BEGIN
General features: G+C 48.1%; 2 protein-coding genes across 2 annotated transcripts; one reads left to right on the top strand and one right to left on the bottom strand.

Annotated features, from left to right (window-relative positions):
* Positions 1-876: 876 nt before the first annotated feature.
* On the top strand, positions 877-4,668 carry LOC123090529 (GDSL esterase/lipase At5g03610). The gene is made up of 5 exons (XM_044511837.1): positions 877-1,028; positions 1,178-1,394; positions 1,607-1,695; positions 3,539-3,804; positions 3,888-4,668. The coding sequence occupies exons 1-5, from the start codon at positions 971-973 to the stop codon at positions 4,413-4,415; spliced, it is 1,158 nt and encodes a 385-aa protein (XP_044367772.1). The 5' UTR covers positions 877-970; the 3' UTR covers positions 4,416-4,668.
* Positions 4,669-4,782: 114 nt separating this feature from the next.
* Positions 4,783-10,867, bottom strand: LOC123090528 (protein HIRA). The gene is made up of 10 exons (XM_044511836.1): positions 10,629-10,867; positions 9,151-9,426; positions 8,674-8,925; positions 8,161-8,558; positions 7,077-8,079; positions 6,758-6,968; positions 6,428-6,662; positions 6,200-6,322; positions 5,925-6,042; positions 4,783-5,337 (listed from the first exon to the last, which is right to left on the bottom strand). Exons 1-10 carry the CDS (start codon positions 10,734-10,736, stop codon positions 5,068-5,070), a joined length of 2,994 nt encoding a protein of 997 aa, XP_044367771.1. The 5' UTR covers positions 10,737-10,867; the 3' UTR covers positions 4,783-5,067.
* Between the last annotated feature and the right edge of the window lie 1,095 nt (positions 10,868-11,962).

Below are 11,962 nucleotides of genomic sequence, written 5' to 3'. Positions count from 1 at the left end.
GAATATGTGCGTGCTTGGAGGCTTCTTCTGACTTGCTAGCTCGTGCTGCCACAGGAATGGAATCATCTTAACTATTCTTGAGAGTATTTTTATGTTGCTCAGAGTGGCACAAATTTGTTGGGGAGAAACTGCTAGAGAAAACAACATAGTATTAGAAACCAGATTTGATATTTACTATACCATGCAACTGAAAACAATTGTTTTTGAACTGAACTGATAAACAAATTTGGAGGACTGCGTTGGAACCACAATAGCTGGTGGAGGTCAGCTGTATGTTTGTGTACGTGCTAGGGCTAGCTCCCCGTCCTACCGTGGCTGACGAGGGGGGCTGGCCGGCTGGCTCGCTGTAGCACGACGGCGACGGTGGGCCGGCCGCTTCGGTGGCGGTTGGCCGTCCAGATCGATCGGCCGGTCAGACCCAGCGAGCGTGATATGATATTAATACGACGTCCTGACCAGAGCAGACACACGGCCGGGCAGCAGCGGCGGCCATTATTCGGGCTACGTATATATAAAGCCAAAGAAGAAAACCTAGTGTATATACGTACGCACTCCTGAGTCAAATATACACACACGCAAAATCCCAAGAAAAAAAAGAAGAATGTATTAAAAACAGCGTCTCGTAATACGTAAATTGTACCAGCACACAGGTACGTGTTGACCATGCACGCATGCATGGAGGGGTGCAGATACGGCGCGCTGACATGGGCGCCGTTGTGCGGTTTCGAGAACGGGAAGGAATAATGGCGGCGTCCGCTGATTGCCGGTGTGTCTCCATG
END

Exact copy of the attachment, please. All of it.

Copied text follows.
General features: G+C 48.1%; 2 protein-coding genes across 2 annotated transcripts; one reads left to right on the top strand and one right to left on the bottom strand.

Annotated features, from left to right (window-relative positions):
* Positions 1-876: 876 nt before the first annotated feature.
* On the top strand, positions 877-4,668 carry LOC123090529 (GDSL esterase/lipase At5g03610). The gene is made up of 5 exons (XM_044511837.1): positions 877-1,028; positions 1,178-1,394; positions 1,607-1,695; positions 3,539-3,804; positions 3,888-4,668. The coding sequence occupies exons 1-5, from the start codon at positions 971-973 to the stop codon at positions 4,413-4,415; spliced, it is 1,158 nt and encodes a 385-aa protein (XP_044367772.1). The 5' UTR covers positions 877-970; the 3' UTR covers positions 4,416-4,668.
* Positions 4,669-4,782: 114 nt separating this feature from the next.
* Positions 4,783-10,867, bottom strand: LOC123090528 (protein HIRA). The gene is made up of 10 exons (XM_044511836.1): positions 10,629-10,867; positions 9,151-9,426; positions 8,674-8,925; positions 8,161-8,558; positions 7,077-8,079; positions 6,758-6,968; positions 6,428-6,662; positions 6,200-6,322; positions 5,925-6,042; positions 4,783-5,337 (listed from the first exon to the last, which is right to left on the bottom strand). Exons 1-10 carry the CDS (start codon positions 10,734-10,736, stop codon positions 5,068-5,070), a joined length of 2,994 nt encoding a protein of 997 aa, XP_044367771.1. The 5' UTR covers positions 10,737-10,867; the 3' UTR covers positions 4,783-5,067.
* Between the last annotated feature and the right edge of the window lie 1,095 nt (positions 10,868-11,962).

Below are 11,962 nucleotides of genomic sequence, written 5' to 3'. Positions count from 1 at the left end.
GAATATGTGCGTGCTTGGAGGCTTCTTCTGACTTGCTAGCTCGTGCTGCCACAGGAATGGAATCATCTTAACTATTCTTGAGAGTATTTTTATGTTGCTCAGAGTGGCACAAATTTGTTGGGGAGAAACTGCTAGAGAAAACAACATAGTATTAGAAACCAGATTTGATATTTACTATACCATGCAACTGAAAACAATTGTTTTTGAACTGAACTGATAAACAAATTTGGAGGACTGCGTTGGAACCACAATAGCTGGTGGAGGTCAGCTGTATGTTTGTGTACGTGCTAGGGCTAGCTCCCCGTCCTACCGTGGCTGACGAGGGGGGCTGGCCGGCTGGCTCGCTGTAGCACGACGGCGACGGTGGGCCGGCCGCTTCGGTGGCGGTTGGCCGTCCAGATCGATCGGCCGGTCAGACCCAGCGAGCGTGATATGATATTAATACGACGTCCTGACCAGAGCAGACACACGGCCGGGCAGCAGCGGCGGCCATTATTCGGGCTACGTATATATAAAGCCAAAGAAGAAAACCTAGTGTATATACGTACGCACTCCTGAGTCAAATATACACACACGCAAAATCCCAAGAAAAAAAAGAAGAATGTATTAAAAACAGCGTCTCGTAATACGTAAATTGTACCAGCACACAGGTACGTGTTGACCATGCACGCATGCATGGAGGGGTGCAGATACGGCGCGCTGACATGGGCGCCGTTGTGCGGTTTCGAGAACGGGAAGGAATAATGGCGGCGTCCGCTGATTGCCGGTGTGTCTCCATG